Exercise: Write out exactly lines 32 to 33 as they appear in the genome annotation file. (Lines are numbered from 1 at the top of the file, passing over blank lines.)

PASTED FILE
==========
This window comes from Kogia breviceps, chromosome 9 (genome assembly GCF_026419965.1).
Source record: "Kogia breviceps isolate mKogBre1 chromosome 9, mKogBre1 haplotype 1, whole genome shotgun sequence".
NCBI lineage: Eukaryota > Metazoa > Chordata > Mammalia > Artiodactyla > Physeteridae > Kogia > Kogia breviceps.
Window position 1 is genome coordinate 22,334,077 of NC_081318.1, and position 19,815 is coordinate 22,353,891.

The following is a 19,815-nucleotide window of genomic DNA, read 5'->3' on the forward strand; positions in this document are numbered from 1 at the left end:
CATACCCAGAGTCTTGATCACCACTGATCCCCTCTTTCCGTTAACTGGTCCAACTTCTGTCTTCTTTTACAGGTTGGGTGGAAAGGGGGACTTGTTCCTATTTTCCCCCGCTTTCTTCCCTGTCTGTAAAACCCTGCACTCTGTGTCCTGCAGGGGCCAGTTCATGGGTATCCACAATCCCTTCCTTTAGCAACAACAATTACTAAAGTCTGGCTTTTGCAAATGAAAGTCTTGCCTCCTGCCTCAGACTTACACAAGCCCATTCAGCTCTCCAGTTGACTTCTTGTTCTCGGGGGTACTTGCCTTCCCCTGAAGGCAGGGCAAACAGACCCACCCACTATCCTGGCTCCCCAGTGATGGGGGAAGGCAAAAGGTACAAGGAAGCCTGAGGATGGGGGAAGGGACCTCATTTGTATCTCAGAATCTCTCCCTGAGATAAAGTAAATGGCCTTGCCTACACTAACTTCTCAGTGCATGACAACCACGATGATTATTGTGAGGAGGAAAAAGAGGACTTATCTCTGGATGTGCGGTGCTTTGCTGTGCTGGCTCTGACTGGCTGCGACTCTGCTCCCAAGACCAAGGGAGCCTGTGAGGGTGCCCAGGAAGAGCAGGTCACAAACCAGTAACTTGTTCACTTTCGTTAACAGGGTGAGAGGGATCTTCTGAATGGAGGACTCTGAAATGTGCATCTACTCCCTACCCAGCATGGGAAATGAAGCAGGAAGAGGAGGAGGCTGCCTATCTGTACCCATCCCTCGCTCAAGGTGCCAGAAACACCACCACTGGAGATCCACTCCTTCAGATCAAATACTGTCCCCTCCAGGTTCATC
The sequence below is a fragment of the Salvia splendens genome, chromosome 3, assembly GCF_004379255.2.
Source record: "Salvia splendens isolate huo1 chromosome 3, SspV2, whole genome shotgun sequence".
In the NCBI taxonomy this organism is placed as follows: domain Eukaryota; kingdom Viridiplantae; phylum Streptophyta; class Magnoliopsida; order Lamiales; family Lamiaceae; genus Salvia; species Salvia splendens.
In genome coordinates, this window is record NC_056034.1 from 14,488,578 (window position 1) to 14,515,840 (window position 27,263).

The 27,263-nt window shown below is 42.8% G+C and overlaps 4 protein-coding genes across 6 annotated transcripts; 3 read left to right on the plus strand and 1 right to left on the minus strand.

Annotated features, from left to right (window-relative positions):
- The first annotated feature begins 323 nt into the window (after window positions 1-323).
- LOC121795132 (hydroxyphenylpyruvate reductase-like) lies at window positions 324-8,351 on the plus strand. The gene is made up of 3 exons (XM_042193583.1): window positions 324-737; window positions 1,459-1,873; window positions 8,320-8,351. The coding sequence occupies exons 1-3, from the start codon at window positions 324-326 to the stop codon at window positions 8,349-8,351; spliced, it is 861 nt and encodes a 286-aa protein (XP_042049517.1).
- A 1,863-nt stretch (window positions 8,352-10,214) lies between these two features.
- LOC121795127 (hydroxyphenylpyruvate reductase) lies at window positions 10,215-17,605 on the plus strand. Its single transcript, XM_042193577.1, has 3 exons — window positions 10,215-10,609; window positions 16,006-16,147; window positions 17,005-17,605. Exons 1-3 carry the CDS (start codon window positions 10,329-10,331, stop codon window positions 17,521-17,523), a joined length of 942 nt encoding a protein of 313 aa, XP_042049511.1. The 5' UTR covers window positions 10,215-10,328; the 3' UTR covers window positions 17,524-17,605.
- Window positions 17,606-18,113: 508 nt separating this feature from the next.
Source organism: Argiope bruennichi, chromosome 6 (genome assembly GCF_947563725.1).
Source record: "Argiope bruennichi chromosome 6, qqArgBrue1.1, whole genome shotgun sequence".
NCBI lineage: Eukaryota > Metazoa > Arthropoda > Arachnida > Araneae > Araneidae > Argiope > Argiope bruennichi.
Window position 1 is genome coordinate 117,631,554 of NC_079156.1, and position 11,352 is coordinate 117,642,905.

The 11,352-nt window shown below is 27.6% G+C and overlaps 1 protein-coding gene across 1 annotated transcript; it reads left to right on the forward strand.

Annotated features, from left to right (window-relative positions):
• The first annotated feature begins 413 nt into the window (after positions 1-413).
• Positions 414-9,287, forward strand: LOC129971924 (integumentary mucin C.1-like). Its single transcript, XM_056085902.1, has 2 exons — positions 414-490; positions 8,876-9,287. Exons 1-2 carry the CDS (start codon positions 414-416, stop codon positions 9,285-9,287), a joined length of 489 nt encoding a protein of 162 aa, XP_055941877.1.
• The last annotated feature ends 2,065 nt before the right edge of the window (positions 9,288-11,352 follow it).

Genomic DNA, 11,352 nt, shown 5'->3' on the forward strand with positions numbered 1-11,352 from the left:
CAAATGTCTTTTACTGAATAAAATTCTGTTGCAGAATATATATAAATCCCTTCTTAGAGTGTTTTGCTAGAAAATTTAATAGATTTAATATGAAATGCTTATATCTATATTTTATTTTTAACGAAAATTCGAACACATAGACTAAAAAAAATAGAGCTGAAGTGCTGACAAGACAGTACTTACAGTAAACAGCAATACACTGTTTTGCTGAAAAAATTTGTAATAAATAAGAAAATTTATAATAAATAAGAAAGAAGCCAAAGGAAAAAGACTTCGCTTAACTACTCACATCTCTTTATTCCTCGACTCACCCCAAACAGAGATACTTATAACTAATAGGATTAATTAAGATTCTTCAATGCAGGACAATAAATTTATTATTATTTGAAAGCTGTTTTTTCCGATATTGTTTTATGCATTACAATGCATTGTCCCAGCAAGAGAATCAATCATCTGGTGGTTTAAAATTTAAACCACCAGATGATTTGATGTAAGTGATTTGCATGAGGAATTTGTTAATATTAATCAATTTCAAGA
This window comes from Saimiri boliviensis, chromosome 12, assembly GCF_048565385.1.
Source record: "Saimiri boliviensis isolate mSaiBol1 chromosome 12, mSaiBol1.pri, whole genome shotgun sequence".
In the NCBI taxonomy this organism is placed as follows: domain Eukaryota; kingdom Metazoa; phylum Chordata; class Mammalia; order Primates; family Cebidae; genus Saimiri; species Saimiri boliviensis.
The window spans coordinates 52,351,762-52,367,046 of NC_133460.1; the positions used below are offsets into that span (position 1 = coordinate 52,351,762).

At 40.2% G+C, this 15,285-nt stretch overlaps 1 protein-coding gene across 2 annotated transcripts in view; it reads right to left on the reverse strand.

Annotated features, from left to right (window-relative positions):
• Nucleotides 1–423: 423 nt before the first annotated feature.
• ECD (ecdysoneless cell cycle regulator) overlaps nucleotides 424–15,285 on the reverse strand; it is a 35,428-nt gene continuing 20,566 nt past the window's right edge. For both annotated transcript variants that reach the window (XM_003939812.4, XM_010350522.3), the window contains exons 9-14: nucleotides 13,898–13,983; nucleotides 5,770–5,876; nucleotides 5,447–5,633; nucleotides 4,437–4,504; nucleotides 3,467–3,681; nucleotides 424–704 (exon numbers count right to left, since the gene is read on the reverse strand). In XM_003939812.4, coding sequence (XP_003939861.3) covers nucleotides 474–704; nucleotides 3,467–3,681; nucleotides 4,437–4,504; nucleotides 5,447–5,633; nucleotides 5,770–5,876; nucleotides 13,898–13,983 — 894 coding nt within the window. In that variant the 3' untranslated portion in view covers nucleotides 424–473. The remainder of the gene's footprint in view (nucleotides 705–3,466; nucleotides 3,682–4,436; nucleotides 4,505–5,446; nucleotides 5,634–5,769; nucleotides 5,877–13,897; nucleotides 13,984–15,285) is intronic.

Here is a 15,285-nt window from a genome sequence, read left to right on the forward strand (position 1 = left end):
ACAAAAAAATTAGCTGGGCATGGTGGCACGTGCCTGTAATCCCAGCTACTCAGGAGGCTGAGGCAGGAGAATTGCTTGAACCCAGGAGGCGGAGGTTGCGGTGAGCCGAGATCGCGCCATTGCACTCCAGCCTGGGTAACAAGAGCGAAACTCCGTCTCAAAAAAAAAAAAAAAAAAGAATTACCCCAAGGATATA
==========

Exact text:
The window spans coordinates 52,351,762-52,367,046 of NC_133460.1; the positions used below are offsets into that span (position 1 = coordinate 52,351,762).

At 40.2% G+C, this 15,285-nt stretch overlaps 1 protein-coding gene across 2 annotated transcripts in view; it reads right to left on the reverse strand.